An Iowa man's criminal conviction for HIV transmission was thrown out by the Iowa Supreme Court on grounds that there was insufficient evidence to support his guilty plea.

Nick Rhoades, 39, of Plainfield, pleaded guilty in 2009 to criminal transmission of HIV after having sex with a man he met online. He allegedly did not tell his partner about his HIV status before the encounter, and although the man was ultimately not infected, he still went to the police, report The Associated Press.

What made Iowa's High Court throw out Rhoades' conviction?

Man Rants at Judge via Video Link, Gets 1 Year in Jail

Ranting at judges is a terrible idea, and one Florida man's nearly one-year jail sentence is a cautionary tale.

Christopher Colon, 27, appeared before Broward County Judge John Hurley via video link from jail, after Colon's arrest for allegedly violating a domestic violence restraining order. However, after Judge Hurley denied Colon's release from jail, the inmate let loose a profanity-laced rant that ended with a jail sentence, the Sun Sentinel reports.

Can you really get a jail sentence just for ranting at a judge?

Can Police Search Your Cooler at the Beach?

As summer hits full tilt, beach blankets, sandals, and ice cold coolers will be making their ways to the shore. But police may want to search that last one.

Beachgoers in New York City have reported being asked to let roving cops see what's in their coolers. Cops may be looking for alcohol or open containers, but you still have rights.

So can police search your cooler at the beach?

Is It Legal to Hit Your Kids?

Hitting your children is a sensitive moral topic for many parents, but it is worth discussing whether it is even legal.

There is no federal law generally governing how parents must conduct themselves with regard to their children, which leaves most of the legal guidance on striking your kids with the states.

So is it legal to hit your kids?

Missed Your DUI Court Date? What Should You Do?

Missing a court date is never a good idea, especially in a DUI case.

There are any number of reasons or excuses you might give for missing a DUI court date -- oversleeping, dealing with a sick child, or moving to another state, etc. -- but without the right legal help, these justifications won't amount to much.

So what should you do if you miss your DUI court date?

O.J. Simpson, 20 Years Later: 5 Lessons From His Criminal Cases

Friday is the 20th anniversary of the killings that led to the murder trial of former athlete and actor O.J. Simpson.

As you may recall, Simpson's ex-wife Nicole Brown Simpson and her friend Ron Goldman were killed June 13, 1994. O.J.'s news-breaking acquittal for their murders occurred a little more than a year later; he's currently in prison for an unrelated armed-robbery conviction.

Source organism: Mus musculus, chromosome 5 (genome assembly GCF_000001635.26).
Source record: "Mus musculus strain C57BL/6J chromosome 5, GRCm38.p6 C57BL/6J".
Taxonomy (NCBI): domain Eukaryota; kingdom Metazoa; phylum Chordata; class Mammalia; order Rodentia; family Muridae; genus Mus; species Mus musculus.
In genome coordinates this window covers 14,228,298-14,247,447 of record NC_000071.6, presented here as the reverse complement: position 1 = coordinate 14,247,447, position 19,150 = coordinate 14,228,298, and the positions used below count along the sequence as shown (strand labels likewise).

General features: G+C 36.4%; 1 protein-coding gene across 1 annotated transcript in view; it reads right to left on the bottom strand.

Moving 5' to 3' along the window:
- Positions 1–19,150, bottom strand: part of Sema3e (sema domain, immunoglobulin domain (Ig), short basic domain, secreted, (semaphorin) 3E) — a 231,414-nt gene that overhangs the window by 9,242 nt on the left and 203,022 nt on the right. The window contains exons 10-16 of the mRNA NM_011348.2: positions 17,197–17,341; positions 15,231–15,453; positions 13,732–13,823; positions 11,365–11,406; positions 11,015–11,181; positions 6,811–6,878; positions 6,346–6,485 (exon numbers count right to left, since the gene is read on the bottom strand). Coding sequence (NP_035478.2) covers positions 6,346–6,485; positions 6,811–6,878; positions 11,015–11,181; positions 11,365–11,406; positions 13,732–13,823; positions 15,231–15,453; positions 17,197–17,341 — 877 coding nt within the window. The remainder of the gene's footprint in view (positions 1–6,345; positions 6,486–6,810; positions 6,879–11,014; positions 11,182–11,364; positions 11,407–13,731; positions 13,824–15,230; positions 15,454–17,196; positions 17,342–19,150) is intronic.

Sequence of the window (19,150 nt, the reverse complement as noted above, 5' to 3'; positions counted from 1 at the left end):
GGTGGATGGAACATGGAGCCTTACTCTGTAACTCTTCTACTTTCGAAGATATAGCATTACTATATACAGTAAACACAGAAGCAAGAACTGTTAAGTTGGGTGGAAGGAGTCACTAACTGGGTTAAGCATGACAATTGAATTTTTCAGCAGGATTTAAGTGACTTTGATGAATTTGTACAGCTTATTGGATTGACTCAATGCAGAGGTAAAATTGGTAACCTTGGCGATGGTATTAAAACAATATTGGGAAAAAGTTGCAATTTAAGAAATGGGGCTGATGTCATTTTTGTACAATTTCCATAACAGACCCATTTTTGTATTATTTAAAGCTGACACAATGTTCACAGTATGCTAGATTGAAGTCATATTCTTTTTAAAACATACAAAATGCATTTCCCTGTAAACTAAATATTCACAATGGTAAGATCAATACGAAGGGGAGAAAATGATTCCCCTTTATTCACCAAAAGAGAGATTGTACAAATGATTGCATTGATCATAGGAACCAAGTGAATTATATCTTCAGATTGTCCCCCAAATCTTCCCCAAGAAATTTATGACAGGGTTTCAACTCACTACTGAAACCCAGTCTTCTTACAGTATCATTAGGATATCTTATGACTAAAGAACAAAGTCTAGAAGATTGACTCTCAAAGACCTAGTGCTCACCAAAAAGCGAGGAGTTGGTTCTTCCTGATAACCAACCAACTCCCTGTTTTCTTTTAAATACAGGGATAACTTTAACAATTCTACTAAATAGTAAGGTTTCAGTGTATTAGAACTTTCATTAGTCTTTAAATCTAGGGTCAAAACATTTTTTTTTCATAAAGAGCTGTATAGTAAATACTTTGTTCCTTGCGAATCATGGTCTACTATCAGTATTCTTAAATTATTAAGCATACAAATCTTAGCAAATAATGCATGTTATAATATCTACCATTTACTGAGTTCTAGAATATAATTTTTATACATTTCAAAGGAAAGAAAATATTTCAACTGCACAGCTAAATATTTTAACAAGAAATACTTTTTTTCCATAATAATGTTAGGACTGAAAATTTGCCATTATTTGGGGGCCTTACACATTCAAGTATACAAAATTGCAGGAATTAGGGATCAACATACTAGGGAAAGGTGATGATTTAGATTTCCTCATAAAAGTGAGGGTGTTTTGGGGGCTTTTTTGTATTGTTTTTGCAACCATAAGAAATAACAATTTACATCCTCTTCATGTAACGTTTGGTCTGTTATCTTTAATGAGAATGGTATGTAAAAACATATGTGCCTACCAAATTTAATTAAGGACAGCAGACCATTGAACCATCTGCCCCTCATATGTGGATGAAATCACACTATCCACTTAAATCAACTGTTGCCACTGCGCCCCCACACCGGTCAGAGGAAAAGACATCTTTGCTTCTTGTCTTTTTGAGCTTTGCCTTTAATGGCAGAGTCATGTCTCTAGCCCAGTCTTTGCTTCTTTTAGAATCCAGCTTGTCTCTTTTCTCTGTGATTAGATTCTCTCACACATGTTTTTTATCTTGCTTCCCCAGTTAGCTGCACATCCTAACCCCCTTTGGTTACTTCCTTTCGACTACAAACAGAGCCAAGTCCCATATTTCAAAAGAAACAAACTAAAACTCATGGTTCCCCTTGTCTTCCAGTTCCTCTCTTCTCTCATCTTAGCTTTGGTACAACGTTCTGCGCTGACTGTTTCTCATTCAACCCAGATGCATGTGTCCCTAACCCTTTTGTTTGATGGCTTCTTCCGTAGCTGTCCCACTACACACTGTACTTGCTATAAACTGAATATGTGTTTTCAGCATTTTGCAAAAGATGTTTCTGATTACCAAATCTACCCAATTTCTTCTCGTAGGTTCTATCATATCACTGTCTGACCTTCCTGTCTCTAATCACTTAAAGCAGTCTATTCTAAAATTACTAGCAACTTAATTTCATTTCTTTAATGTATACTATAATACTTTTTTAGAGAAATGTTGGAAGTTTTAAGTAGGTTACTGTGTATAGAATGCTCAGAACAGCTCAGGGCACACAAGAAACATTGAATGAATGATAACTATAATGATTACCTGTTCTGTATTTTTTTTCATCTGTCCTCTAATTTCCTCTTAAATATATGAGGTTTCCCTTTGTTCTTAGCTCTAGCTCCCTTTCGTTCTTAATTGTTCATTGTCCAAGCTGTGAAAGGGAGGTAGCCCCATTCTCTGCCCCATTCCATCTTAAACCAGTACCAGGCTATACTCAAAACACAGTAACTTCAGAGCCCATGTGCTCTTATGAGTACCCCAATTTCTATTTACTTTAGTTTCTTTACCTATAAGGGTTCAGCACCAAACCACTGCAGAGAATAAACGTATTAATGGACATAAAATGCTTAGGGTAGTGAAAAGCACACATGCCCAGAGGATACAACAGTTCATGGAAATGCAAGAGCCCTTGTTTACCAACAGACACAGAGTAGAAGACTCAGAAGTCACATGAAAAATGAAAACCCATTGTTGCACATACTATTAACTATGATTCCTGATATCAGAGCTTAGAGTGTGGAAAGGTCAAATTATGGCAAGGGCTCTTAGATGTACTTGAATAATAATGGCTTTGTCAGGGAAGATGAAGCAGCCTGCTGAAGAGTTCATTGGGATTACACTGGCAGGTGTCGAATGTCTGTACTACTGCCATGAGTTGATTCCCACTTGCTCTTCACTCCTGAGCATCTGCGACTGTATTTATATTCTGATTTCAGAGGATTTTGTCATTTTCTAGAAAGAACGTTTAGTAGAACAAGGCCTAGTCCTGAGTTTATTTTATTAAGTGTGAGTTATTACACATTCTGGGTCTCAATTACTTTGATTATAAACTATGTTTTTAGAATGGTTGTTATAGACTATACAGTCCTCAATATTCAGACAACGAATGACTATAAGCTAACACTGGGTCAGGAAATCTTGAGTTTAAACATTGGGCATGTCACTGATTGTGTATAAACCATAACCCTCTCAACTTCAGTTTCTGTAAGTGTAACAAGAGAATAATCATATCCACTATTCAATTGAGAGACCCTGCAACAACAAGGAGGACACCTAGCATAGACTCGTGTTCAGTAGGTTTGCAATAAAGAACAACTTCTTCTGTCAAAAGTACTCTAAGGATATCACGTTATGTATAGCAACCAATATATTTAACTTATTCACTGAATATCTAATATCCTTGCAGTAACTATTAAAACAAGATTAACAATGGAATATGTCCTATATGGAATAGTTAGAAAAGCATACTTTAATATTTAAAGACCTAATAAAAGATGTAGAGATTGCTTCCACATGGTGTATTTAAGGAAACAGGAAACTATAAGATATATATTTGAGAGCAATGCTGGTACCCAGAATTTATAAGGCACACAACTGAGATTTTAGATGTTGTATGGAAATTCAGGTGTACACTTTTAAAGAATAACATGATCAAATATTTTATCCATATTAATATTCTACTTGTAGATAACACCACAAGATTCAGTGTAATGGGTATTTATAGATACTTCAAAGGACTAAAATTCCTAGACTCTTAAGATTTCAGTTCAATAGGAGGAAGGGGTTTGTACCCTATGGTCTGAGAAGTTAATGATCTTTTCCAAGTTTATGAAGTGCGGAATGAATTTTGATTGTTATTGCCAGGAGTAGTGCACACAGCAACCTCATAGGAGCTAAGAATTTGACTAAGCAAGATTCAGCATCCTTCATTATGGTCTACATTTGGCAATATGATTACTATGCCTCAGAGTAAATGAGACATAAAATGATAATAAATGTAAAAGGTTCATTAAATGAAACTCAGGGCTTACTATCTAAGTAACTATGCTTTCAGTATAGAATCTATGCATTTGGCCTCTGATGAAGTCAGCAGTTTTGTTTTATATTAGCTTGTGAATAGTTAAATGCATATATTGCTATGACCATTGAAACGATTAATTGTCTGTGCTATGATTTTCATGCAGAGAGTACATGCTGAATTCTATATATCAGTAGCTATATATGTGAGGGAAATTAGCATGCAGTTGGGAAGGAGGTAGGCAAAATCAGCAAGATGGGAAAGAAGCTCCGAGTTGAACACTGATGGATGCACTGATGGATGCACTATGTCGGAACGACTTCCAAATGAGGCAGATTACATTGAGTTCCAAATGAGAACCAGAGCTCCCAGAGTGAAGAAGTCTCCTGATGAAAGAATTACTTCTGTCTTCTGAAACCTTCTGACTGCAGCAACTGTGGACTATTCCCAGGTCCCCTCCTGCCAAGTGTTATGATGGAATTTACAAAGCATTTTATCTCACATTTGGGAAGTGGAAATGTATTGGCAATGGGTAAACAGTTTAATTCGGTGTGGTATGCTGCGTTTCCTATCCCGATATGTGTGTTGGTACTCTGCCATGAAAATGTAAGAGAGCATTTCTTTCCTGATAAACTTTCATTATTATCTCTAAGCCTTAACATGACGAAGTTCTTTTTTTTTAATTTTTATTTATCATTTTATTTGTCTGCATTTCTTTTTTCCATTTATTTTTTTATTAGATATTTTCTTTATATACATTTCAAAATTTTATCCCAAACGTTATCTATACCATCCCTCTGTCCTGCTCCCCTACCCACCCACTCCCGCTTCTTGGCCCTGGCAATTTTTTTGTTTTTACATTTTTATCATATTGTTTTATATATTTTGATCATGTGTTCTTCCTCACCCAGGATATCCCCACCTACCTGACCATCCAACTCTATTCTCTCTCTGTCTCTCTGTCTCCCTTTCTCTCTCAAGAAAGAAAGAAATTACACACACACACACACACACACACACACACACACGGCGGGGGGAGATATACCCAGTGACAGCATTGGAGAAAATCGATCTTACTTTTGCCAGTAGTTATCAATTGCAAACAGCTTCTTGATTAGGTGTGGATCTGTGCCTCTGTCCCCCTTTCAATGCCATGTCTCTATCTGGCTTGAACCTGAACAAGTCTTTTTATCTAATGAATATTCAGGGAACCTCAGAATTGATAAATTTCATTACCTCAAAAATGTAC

So what legal lessons did we learn from O.J. Simpson? Looking back over the last two decades, here are five that come to mind:

Leaving a Dog in a Hot Car Can Get You Arrested

The arrival of hot weather once again has law enforcement and animal-welfare groups trying to take a bite out of one of summer's most heartbreaking crimes: leaving a dog in a hot car.

Leaving your dog locked up in your car, even just during a short shopping trip, can not only be fatal to your dog, but it can also get you arrested.

How can you practice summer safety with your dogs or other animals, and what can happen if you don't?

Local Police Gearing Up With Used War Equipment: Report

A great deal of military-grade war equipment is ending up in the hands of local police departments according to Pentagon data.

Even in small towns, police departments have the ability to buy surplus military gear from the federal government, often at a discount. According to The New York Times, since 2006, departments around the country have obtained "tens of thousands of machine guns" as well as "armored cars."

How exactly are local police gearing up with the leftover tools of war?

Can Touching a Pregnant Woman's Belly Be Considered a Crime?

Pregnant women often complain that strangers will touch their bellies. In some cases, it may be illegal.

Unwanted touching of any kind is the legal foundation for battery, but it often takes more than a simple touch or nudge to turn something like a belly rub into a criminal offense.

With that in mind, here are several good legal reasons for strangers not to touch pregnant women's bellies:

Man Who Offered Pot to Undercover Cop Beats Felony Charges

A San Francisco man who offered a free pinch of marijuana to a seemingly stressed-out stranger -- who turned out to be an undercover cop -- has been acquitted of felony drug charges.

As reported by KPIX-TV, Stetson Qualls Jones was smoking marijuana in Golden Gate Park when a man asked him if he could buy $20 worth of weed. Jones declined, but offered to give the man a little of his own stash for free. He was then swarmed by cops, who had been conducting an undercover drug distribution sting.